Hector-Jules MARTIN

He was born in 1899 in Cuesmes. After studies at the Provincial Institute of Industrial Hainaut, it entered the Bank of Belgian Congo. He was appointed Secretary

Management in Leopoldville in 1922, Director in Elizabethville 1927 and director in Brussels in 1945. When the Central Bank the Belgian Congo and Ruanda-Urundi was established in 1951 H.Martin was appointed the first Director and in 1954, Governor.

Commissioner Hoover Foundation for Development University of Brussels, since 1942. Administrator-Treasurer Belgian Foundation in Montana, 1949. Administrator and Vice-

President of the Savings Bank of the Belgian Congo and Ruanda-Urundi, 1952-1958. Administrator and Vice-President of the Credit Company in Colonat and Industry, 1953-1958. treasurer Honorary Officer of the Belgian Red Cross. administrator

Chairman of Study Financial Group of the National Institute for the development of Bas-Congo "Inga", 1958-1960.

Directeur: Firmin Peigneux (19 July 1948 – 11 April 1952).

Firmin J. A. Peigneux was born in 1904 in the village of Moha, Liège. His parents were Arthur Joseph Peigneux (1876-1942) and Flore Lega (1879-1952). He joined the colonial service and arrived in the Belgian Congo in 1925 at the age of 21. Peigneux spent his entire colonial career in the southwest of the Belgian Congo, in Bas-Congo, Léopoldville and Kasaï. In 1926 his supervisor said in an evaluation report, "This officer has the qualities needed to become an elite administrator in the short term." He was sensible, tactful and thoughtful in his dealings with the natives, and that had earned him the confidence of leaders and elders.

Pierre Ryckmans travelled through Bas-Congo District in 1930-1931 investigating labor conditions. He reached the territory of Thysville on 6 November 1930, where Peigneux was the administrator 1st class. He found that censuses had badly under-counted dependent women and children, and excessive numbers of Africans were being employed by the European companies and on the railway. The north of the territory, near the river, held the center of Kimbanguism. Peigneux showed Ryckmans examples of Kimbanguist chants, psalm-like hymns that proclaimed the glory of the pure and the confusion of the unfaithful, Black and White, when Jesus would return. They interpreted the Old Testament curses against evil kings as allusions to missionaries and administrators.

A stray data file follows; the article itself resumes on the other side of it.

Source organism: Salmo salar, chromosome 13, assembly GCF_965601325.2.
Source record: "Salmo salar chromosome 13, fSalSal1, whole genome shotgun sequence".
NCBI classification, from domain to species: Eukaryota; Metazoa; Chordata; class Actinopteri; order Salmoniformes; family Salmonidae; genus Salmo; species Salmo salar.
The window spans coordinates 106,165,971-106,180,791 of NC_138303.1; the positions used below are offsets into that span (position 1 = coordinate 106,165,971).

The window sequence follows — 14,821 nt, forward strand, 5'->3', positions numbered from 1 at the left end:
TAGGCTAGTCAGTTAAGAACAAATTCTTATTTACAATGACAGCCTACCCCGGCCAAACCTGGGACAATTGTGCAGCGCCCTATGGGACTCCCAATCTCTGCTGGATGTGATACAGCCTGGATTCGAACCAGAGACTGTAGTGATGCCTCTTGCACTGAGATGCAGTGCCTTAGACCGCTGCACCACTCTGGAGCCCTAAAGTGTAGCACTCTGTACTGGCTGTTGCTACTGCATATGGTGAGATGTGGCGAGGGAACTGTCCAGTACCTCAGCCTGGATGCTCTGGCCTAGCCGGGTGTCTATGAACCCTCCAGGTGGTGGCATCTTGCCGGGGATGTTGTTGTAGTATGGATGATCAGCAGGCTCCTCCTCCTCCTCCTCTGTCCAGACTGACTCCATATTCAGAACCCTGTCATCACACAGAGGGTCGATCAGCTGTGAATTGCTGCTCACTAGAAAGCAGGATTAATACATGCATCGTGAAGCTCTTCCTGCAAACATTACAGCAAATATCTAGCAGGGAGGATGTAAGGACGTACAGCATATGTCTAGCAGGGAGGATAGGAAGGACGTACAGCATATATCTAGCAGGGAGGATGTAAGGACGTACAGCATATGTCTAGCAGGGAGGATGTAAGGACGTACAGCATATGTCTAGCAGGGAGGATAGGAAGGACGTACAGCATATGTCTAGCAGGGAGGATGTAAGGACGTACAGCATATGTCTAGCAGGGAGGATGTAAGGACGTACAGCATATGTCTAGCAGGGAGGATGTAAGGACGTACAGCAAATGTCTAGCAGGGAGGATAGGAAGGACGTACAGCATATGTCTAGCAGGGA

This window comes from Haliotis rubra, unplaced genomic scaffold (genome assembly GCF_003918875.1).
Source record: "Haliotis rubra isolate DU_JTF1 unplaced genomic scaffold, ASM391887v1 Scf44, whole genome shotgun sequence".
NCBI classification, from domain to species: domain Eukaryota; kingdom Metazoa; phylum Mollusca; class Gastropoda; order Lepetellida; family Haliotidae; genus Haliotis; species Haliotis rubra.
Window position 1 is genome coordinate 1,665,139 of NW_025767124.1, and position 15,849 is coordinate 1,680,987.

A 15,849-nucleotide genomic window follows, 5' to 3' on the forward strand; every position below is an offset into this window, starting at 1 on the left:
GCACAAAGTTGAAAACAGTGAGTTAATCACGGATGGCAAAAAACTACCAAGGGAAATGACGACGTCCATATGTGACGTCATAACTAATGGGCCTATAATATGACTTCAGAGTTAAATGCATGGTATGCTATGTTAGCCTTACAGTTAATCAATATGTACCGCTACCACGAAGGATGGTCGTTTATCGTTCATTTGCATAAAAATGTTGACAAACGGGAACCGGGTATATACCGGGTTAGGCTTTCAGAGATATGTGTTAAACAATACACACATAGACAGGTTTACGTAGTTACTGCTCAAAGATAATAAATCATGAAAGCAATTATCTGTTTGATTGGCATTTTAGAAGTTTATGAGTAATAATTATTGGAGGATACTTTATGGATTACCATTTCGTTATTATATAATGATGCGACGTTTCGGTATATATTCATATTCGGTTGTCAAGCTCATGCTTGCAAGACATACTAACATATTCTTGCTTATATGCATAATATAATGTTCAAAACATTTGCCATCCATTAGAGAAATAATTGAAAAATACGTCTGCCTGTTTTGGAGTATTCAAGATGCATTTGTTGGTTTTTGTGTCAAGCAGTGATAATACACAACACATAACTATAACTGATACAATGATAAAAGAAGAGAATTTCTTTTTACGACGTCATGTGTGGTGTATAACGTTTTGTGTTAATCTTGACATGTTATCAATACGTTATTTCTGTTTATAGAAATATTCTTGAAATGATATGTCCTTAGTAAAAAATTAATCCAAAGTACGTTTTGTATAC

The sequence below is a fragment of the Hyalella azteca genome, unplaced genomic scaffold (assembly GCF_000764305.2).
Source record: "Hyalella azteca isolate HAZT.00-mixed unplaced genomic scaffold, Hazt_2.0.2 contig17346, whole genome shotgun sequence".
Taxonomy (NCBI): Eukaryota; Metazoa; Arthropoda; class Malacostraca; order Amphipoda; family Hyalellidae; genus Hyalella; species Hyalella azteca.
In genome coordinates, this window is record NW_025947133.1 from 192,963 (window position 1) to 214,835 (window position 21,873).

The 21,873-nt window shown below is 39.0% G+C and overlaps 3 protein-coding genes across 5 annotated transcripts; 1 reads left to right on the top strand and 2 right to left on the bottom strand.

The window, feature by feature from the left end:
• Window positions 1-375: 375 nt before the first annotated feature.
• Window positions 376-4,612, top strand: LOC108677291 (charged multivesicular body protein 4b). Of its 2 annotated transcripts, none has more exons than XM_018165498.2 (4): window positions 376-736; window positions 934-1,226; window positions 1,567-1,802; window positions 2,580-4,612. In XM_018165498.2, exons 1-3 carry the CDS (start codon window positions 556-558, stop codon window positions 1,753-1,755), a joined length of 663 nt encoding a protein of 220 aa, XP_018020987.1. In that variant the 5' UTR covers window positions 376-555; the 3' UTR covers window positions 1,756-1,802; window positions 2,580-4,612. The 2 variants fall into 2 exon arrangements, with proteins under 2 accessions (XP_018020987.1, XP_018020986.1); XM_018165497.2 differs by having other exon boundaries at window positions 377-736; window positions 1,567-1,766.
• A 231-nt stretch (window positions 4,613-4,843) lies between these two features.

Peigneux became commissioner of Kwango District, with capital at Kikwit. He became Governor of Kasaï Province on 19 July 1948, replacing Léon A. Hofkens. He held office until 11 April 1952, and was replaced by Roger Le Bussy. Peigneux had been recalled to Belgium for health reasons. He was one of the few provincial governors who were openly socialist in their views. Peigneux was admitted to the Order of Léopold on 15 November 1946. He was promoted to the rank of officer on 19 October 1949.

Peigneux's signature as a director, and that of governor Hector Martin, appears on notes of the Central Bank of Belgian Congo and Rwanda-Burundi (Banque Centrale du Congo Belge et du Ruanda-Urundi) between 1956 and 1958. In 1957 he was elected a member of the International Institute of Differing Civilizations. He was a member of a commission of inquiry sent to Rwanda in January 1960 to report on the violence there in November 1959. He died in 1968 in Huy, Liège at the age of 64.